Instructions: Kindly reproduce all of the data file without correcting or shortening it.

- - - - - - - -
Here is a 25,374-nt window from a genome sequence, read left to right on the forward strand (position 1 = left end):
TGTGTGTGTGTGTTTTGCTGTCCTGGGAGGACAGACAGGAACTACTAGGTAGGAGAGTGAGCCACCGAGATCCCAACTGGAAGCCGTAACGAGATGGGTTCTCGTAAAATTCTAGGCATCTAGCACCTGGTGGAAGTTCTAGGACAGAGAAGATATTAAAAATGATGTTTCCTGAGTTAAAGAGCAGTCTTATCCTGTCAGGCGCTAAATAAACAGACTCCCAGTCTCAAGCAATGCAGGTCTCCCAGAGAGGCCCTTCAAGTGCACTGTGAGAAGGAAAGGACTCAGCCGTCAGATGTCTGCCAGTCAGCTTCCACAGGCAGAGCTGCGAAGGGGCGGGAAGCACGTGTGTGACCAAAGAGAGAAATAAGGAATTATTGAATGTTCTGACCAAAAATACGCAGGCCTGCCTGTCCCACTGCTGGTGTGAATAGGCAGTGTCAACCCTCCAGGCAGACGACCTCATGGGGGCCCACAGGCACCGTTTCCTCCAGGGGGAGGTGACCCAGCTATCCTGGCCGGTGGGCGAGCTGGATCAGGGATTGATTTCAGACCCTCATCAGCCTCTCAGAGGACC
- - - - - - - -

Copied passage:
Here is a 25,374-nt window from a genome sequence, read left to right on the forward strand (position 1 = left end):
TGTGTGTGTGTGTTTTGCTGTCCTGGGAGGACAGACAGGAACTACTAGGTAGGAGAGTGAGCCACCGAGATCCCAACTGGAAGCCGTAACGAGATGGGTTCTCGTAAAATTCTAGGCATCTAGCACCTGGTGGAAGTTCTAGGACAGAGAAGATATTAAAAATGATGTTTCCTGAGTTAAAGAGCAGTCTTATCCTGTCAGGCGCTAAATAAACAGACTCCCAGTCTCAAGCAATGCAGGTCTCCCAGAGAGGCCCTTCAAGTGCACTGTGAGAAGGAAAGGACTCAGCCGTCAGATGTCTGCCAGTCAGCTTCCACAGGCAGAGCTGCGAAGGGGCGGGAAGCACGTGTGTGACCAAAGAGAGAAATAAGGAATTATTGAATGTTCTGACCAAAAATACGCAGGCCTGCCTGTCCCACTGCTGGTGTGAATAGGCAGTGTCAACCCTCCAGGCAGACGACCTCATGGGGGCCCACAGGCACCGTTTCCTCCAGGGGGAGGTGACCCAGCTATCCTGGCCGGTGGGCGAGCTGGATCAGGGATTGATTTCAGACCCTCATCAGCCTCTCAGAGGACC